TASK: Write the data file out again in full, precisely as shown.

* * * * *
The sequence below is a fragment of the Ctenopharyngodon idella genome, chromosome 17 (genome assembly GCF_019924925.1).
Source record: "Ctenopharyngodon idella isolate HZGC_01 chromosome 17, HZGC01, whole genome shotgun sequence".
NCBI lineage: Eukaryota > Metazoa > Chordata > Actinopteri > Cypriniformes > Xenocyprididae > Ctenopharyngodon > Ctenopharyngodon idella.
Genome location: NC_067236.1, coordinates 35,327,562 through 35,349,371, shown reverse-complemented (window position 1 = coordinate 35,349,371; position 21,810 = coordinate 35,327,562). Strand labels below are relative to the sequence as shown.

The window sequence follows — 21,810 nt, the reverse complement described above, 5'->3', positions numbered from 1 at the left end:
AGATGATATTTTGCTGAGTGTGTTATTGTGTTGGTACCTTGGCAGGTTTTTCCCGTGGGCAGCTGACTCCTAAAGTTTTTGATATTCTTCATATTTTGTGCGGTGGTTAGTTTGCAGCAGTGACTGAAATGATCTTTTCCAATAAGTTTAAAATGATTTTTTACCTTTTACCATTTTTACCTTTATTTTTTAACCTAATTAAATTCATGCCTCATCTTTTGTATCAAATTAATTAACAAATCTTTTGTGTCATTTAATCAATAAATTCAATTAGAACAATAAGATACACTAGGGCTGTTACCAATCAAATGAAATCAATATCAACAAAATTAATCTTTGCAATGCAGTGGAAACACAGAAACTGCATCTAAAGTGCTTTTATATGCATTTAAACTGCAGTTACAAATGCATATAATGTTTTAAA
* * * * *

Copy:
The sequence below is a fragment of the Ctenopharyngodon idella genome, chromosome 17 (genome assembly GCF_019924925.1).
Source record: "Ctenopharyngodon idella isolate HZGC_01 chromosome 17, HZGC01, whole genome shotgun sequence".
NCBI lineage: Eukaryota > Metazoa > Chordata > Actinopteri > Cypriniformes > Xenocyprididae > Ctenopharyngodon > Ctenopharyngodon idella.
Genome location: NC_067236.1, coordinates 35,327,562 through 35,349,371, shown reverse-complemented (window position 1 = coordinate 35,349,371; position 21,810 = coordinate 35,327,562). Strand labels below are relative to the sequence as shown.

The window sequence follows — 21,810 nt, the reverse complement described above, 5'->3', positions numbered from 1 at the left end:
AGATGATATTTTGCTGAGTGTGTTATTGTGTTGGTACCTTGGCAGGTTTTTCCCGTGGGCAGCTGACTCCTAAAGTTTTTGATATTCTTCATATTTTGTGCGGTGGTTAGTTTGCAGCAGTGACTGAAATGATCTTTTCCAATAAGTTTAAAATGATTTTTTACCTTTTACCATTTTTACCTTTATTTTTTAACCTAATTAAATTCATGCCTCATCTTTTGTATCAAATTAATTAACAAATCTTTTGTGTCATTTAATCAATAAATTCAATTAGAACAATAAGATACACTAGGGCTGTTACCAATCAAATGAAATCAATATCAACAAAATTAATCTTTGCAATGCAGTGGAAACACAGAAACTGCATCTAAAGTGCTTTTATATGCATTTAAACTGCAGTTACAAATGCATATAATGTTTTAAA